RobardUser Robard Corporation | January 2015

Should You Be Told What to Drink?



"All the credible evidence highlights that, as a nation, we are consuming too much sugar in our diet.”

From what you continuously hear, if I asked you what nation this person is referring to your first guess would most likely be the United States. Correct? However this quote shows that obesity is a global problem just as much as it is a domestic one.

The person that said this was Amanda Avery, the vice-chair of Dietitians in Obesity Management for the British Dietetic Association (BDA), think of them as the UK’s Academy of Nutrition and Dietetics.  Amanda was commenting about a statement made by the BDA suggesting new policies be implemented in an effort to stymie the over-consumption of sugary drinks throughout the United Kingdom.

Polices entailed amongst other things:

·         A range of public policies to reduce the frequency and amount of sugary drinks consumed by children and adolescents

·         Tax on sugary drinks

·         School based education programs

If this sounds familiar, it should. New York City issued a policy in 2013 on soft drinks. Even though the court of appeals denied the policy to proceed in 2014, the reasons for its implementation have a striking resemblance to our friends across the pond.  “A historic step to address a major health problem of our time," was the words of Former New York Health Commissioner, Thomas Farley.

Some may argue that there is overreaching in attempts to regulate what someone actually eats or drinks, but can it be argued that their heart is in the right place? Obesity is a growing epidemic in the United Kingdom, and over half the adults in New York City are overweight, as well as 40 percent of kids in public school. However, the “ask for forgiveness, not permission” approach may not be the best way to go about convincing people to eat healthier.

You have to wonder if efforts maybe better invested if we continue to create ways to teach people how to eat healthier and covering all bases of a healthy diet as oppose to just focusing on one part of it. What do you think?

Source: DNAinfo,  British Dietetic Association

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Couples More Likely to Lose Weight


One of the main roles of our significant other is to be our support system; it’s no different in our weight loss journey. There was actually a study done to observe the benefits of lifestyle changes in couples. What they found is more a reinforcement as oppose to a revelation, we’re more likely to make adjustments to our lifestyle and stick with them if our significant other joins us in changing their lifestyle as well.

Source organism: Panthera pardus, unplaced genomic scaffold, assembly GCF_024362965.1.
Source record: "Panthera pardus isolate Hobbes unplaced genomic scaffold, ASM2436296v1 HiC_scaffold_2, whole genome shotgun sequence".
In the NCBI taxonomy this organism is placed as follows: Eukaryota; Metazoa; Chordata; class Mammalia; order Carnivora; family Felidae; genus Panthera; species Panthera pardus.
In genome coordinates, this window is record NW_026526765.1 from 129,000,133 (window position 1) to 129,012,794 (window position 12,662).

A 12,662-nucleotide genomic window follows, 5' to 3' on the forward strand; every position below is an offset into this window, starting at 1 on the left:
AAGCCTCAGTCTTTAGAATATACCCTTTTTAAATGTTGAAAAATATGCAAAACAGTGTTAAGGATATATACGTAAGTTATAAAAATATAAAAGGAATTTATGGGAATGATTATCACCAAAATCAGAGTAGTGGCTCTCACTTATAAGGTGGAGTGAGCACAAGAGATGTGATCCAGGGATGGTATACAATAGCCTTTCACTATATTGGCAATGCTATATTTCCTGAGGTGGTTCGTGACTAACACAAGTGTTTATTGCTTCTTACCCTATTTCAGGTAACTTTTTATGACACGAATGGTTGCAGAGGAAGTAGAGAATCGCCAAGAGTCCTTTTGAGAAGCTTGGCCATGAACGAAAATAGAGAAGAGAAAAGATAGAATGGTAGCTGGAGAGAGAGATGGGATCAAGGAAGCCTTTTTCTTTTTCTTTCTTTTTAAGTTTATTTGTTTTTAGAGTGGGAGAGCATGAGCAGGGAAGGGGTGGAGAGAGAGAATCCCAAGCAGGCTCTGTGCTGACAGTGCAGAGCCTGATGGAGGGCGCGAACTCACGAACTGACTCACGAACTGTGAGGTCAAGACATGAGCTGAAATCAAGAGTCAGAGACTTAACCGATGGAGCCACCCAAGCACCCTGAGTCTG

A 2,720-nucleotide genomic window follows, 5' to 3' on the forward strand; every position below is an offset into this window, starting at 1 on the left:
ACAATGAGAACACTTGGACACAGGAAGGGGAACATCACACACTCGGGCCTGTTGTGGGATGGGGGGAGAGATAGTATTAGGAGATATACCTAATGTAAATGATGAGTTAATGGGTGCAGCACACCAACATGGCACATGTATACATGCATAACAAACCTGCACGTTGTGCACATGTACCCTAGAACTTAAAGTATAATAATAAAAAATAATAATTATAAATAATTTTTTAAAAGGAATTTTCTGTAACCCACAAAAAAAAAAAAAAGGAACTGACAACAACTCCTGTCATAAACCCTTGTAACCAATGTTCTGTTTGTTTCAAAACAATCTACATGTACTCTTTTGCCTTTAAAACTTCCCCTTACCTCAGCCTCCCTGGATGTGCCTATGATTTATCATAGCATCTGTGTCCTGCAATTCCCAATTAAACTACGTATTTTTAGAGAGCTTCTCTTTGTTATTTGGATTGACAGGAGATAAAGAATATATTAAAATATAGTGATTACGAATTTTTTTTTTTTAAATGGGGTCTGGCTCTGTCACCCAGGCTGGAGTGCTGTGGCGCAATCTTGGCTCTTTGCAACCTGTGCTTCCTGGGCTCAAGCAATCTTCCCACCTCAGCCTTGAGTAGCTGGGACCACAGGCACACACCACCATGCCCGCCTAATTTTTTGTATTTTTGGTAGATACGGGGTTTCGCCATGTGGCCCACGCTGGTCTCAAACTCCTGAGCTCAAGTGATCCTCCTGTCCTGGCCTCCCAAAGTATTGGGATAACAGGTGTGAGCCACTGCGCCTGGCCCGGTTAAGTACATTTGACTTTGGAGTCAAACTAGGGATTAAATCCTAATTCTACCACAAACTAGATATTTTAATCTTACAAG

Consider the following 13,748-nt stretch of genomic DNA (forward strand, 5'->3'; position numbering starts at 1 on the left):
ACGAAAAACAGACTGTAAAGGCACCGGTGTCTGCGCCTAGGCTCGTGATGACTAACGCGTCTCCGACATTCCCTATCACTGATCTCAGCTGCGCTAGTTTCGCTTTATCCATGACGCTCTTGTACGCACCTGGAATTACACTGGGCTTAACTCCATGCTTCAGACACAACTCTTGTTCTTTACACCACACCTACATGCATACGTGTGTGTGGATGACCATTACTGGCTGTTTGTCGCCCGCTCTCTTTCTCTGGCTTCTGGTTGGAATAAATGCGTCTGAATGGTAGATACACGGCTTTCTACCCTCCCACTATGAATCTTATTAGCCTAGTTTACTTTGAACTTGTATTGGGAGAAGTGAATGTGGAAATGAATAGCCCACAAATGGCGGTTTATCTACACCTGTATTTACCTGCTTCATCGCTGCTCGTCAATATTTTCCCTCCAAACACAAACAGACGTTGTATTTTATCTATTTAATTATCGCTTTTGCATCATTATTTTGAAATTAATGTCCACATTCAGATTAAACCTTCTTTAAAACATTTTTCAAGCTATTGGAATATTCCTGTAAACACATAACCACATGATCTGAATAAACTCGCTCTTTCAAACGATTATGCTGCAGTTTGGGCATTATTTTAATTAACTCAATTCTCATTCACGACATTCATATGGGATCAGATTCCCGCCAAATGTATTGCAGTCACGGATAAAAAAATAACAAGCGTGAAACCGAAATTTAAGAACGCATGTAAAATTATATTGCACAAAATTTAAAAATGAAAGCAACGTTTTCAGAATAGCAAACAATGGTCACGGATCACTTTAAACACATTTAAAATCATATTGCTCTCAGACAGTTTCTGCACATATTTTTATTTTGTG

"Unhealthy lifestyles are a leading cause of death from chronic disease worldwide. The key lifestyle risks are smoking, excess weight, physical inactivity, poor diet, and alcohol consumption. Swapping bad habits for good ones can reduce the risk of disease, including cancer,” says Professor Jane Wardle, one of the study’s authors and director of Cancer Research UK's Health Behavior Research Centre at UCL (University College London).

Lasting lifestyle adjustments can be difficult to keep up, especially if you go at it alone. However, having someone consistently providing encouragement is needed to get going and if you can provide encouragement in return it only increases the likelihood that both parties are successful. Remember, support and encouragement doesn’t stop at your significant other, don’t hesitate to include your friends or co-workers as well in this journey as well. 

Source: Cancer Research UK

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Being Overweight is Too Expensive


As if there was another reason you needed to lose weight other than improved health, a recent study showed how much damage obesity can do to your wallet. Researchers at the University of Illinois sought out to see how much health care cost differs between people that are obese and smokers compared to people that are not.

What they found is that smokers and obese patients pay as much as $1,300 more in annual healthcare expenses than their non-smoking and non-obese counterparts.

Where does the additional cost come from? “Out-of-pocket medical expenses, inpatient and outpatient care, emergency room visits and prescription drugs all contribute to the added health care expenditures, with inpatient prescriptions contributing the most,” says Ruopeng An, professor of kinesiology and community health at the University of Illinois, as well as the conductor of this study.

As we have mentioned before, obesity comes with other ailments. The unfortunate reality is when those ailments need to be treated, in ways such as doctor visits and prescribed medication; it cost money, not only in the short-term, but in the long term as well.

When you look at your $30 a month gym fee or how much you spend on produce, it pales in comparison to what the potential and realistic rising cost your healthcare may take continuing down a less healthy road. Maybe we should treat obesity as those expensive shoes or clothes we at times need to pry ourselves away from and just say “I can’t afford it.” 

Source: University of Illinois

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